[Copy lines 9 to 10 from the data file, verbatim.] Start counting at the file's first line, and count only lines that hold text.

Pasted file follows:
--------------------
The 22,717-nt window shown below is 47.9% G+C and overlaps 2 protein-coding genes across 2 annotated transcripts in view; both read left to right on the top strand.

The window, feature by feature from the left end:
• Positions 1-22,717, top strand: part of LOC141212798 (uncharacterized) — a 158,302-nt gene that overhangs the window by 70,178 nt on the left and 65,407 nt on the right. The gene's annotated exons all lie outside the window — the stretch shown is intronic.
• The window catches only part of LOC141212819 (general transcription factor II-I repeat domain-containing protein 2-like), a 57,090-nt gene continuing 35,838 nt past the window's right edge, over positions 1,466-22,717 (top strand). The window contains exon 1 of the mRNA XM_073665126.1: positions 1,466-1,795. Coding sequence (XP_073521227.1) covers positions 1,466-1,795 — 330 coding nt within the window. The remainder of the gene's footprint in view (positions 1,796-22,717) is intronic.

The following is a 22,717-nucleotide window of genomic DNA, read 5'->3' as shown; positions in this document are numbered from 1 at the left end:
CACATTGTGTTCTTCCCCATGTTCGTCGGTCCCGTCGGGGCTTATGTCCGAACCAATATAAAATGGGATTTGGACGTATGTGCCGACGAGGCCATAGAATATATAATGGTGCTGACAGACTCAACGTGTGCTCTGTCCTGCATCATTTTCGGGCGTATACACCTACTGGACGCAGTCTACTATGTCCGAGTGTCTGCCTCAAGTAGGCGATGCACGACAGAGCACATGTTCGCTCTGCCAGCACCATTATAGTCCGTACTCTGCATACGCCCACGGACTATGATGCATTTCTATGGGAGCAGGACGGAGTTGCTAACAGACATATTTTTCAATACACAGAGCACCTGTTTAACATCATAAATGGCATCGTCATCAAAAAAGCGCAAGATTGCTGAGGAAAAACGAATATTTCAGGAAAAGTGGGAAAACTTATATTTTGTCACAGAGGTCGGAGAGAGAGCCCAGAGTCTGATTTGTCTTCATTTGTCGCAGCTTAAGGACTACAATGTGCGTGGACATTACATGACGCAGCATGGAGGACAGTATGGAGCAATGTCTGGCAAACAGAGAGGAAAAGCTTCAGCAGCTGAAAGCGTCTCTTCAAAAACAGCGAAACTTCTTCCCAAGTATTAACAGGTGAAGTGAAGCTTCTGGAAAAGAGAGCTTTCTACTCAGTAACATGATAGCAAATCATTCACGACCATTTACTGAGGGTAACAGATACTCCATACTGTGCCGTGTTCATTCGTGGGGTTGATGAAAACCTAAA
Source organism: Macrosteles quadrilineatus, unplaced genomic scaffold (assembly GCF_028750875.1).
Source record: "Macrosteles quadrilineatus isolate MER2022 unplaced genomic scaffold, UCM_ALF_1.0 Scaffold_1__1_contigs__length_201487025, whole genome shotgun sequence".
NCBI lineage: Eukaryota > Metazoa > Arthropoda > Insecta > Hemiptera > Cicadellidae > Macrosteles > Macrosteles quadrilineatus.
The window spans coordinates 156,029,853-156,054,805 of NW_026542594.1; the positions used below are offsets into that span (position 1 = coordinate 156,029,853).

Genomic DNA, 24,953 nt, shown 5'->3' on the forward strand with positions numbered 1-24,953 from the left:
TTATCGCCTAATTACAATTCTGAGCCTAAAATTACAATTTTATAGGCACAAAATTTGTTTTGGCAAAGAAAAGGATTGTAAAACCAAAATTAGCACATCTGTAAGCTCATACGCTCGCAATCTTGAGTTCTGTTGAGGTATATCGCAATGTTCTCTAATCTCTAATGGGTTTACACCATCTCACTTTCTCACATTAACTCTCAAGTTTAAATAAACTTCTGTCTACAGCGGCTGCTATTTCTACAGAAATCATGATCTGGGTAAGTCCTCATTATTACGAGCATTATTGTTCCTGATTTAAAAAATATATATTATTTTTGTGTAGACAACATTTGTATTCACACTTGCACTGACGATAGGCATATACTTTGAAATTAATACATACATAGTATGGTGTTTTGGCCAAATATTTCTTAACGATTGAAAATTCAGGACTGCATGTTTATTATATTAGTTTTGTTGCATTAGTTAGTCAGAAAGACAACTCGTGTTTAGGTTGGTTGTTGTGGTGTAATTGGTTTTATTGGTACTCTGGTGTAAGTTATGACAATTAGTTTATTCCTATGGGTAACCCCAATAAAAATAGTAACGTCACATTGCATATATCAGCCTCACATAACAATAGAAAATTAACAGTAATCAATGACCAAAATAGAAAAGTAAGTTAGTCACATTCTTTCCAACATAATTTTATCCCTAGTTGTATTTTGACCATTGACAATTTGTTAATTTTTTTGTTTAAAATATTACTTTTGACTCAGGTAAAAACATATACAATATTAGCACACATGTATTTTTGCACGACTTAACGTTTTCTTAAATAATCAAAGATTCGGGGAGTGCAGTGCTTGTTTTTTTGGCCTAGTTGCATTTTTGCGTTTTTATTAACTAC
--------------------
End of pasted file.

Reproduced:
NCBI lineage: Eukaryota > Metazoa > Arthropoda > Insecta > Hemiptera > Cicadellidae > Macrosteles > Macrosteles quadrilineatus.
The window spans coordinates 156,029,853-156,054,805 of NW_026542594.1; the positions used below are offsets into that span (position 1 = coordinate 156,029,853).